A little later during the visit, a representative of the college points out to the high school teacher that several of the forms were filled out with information other than the students’ name, addresses, and other contact information. Some of the forms contained profane language. Some of the profanity was severe, and a subset included misogynist remarks and at least one anti-gay remark directed at one of the college reps.

The students who did this were identified and punished by not being allowed on the next one or two field trips to local colleges.

Questions: In what way is this second scenario different than the first? Was the punishment appropriate for the students who wrote the profane language? Should the teacher have acted differently during the visit? Are there policy changes that should be suggested for either the high school or the college?

Comments

  1. #1 flynn
    October 18, 2009

    In my view, the first situation is misuse of pity; the second is inappropriate arm-twisting. Nothing prevented the college reps from handing out information to the students, so sharing college information was not the goal. The first teacher was being polite and weak-willed by not reminding students that the cards were optional. The second is giving them a fantastic real-life intro to marketing tactics and privacy violations.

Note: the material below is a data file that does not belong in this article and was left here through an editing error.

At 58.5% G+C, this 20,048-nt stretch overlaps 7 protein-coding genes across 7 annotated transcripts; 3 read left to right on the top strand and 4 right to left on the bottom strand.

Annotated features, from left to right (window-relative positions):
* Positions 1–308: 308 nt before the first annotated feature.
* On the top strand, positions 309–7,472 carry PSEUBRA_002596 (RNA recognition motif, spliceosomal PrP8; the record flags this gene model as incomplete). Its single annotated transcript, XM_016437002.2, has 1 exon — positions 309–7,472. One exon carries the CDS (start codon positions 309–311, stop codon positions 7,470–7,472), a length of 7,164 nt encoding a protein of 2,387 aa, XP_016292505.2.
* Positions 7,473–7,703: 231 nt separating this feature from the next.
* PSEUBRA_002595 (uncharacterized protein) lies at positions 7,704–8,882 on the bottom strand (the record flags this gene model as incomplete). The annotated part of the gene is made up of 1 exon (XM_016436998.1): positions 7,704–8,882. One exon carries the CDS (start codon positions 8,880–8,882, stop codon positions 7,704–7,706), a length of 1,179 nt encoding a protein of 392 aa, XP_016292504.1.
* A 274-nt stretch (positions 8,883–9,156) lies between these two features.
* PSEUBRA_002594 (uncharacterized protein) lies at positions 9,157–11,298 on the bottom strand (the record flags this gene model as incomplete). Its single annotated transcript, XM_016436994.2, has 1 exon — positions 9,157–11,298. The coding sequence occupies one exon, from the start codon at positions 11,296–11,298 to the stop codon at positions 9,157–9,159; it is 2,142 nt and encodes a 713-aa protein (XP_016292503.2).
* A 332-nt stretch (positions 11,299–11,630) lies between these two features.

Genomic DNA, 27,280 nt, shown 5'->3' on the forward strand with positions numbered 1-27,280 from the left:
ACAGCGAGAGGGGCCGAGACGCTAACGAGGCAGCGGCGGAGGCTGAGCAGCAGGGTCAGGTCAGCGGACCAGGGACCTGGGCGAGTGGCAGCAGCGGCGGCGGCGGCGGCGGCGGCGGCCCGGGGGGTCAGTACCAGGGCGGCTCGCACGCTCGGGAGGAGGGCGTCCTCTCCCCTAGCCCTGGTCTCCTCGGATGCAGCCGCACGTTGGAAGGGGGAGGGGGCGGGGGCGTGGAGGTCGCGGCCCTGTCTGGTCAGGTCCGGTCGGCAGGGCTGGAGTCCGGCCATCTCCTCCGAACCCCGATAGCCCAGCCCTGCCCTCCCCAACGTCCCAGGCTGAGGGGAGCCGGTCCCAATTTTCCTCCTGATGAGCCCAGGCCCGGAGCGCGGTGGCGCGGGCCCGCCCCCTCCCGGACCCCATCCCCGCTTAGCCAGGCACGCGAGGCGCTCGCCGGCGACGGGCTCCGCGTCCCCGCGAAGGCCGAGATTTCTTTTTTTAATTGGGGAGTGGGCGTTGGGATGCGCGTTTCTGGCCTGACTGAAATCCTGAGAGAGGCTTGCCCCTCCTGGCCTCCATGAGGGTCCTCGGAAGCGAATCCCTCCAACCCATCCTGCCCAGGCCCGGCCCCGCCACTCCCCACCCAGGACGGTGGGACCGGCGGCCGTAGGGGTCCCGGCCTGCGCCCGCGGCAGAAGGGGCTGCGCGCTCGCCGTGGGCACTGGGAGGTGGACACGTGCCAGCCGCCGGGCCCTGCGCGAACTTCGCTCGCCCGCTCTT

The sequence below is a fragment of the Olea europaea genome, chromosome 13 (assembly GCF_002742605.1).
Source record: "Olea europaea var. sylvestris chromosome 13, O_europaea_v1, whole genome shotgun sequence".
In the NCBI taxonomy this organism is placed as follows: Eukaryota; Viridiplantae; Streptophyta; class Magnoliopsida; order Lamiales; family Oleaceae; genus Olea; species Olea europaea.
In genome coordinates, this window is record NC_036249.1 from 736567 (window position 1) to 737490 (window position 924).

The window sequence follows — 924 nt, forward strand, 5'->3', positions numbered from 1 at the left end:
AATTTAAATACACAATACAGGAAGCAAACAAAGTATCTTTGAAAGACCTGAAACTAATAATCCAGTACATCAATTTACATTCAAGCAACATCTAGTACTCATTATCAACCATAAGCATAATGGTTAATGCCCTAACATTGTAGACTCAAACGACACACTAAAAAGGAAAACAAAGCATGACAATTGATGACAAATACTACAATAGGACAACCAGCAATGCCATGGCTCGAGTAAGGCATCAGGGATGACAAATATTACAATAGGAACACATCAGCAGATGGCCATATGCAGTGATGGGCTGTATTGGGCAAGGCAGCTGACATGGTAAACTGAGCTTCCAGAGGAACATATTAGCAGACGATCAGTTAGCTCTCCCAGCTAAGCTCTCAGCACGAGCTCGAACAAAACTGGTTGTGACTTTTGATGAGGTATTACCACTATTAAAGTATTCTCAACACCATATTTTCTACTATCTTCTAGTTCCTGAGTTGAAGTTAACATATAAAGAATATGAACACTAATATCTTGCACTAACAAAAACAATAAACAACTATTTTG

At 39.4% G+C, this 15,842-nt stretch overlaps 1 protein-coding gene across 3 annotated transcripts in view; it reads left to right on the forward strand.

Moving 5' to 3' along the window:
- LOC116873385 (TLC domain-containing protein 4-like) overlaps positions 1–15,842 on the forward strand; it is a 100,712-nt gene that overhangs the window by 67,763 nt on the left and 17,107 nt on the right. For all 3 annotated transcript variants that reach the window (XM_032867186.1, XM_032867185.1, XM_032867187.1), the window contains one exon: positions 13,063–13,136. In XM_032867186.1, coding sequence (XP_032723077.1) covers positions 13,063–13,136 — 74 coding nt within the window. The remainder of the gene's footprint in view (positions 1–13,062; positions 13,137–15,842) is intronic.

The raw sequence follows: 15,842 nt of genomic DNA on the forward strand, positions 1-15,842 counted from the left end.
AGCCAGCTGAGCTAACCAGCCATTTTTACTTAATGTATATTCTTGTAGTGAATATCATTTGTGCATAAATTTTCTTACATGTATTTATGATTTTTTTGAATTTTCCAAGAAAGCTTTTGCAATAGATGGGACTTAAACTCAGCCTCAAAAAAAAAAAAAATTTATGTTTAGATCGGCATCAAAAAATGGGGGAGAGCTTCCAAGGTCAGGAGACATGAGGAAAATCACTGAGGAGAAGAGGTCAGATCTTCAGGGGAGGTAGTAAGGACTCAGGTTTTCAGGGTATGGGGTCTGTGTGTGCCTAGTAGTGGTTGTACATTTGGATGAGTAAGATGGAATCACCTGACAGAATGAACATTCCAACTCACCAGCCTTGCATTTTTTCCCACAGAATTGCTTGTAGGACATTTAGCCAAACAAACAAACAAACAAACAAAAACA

My college sold my information to a credit-card scam that took years to expunge from my record, so I don’t believe that a college is any less likely to behave well.

    On the other hand, I filled in my real email address in your box, despite not knowing how these are used. I am a good little citizen.

  2. #2 Kate
    October 18, 2009

    I’d say the first was almost as bad as the second. When a speaker comes into a class, the class expects that the speaker has the authority of the teacher. In scenario 1, the teacher should have spoken up.

    In scenario two, I have to agree that there should be some sort of consequence for the students who were profane in their answers, including misogynistic or anti-gay comments. Students giving false or no answer should not be punished for protecting personal information.

    Neither the teacher nor the speaker have the right to insist that students give personal information to someone outside the school.

  3. #3 Omar
    October 18, 2009

    By this time the students should be aware of the ways of the world. They should neither be protected from the college marketing departments nor punished for off color remarks.

  4. #4 Joshua Zelinsky
    October 18, 2009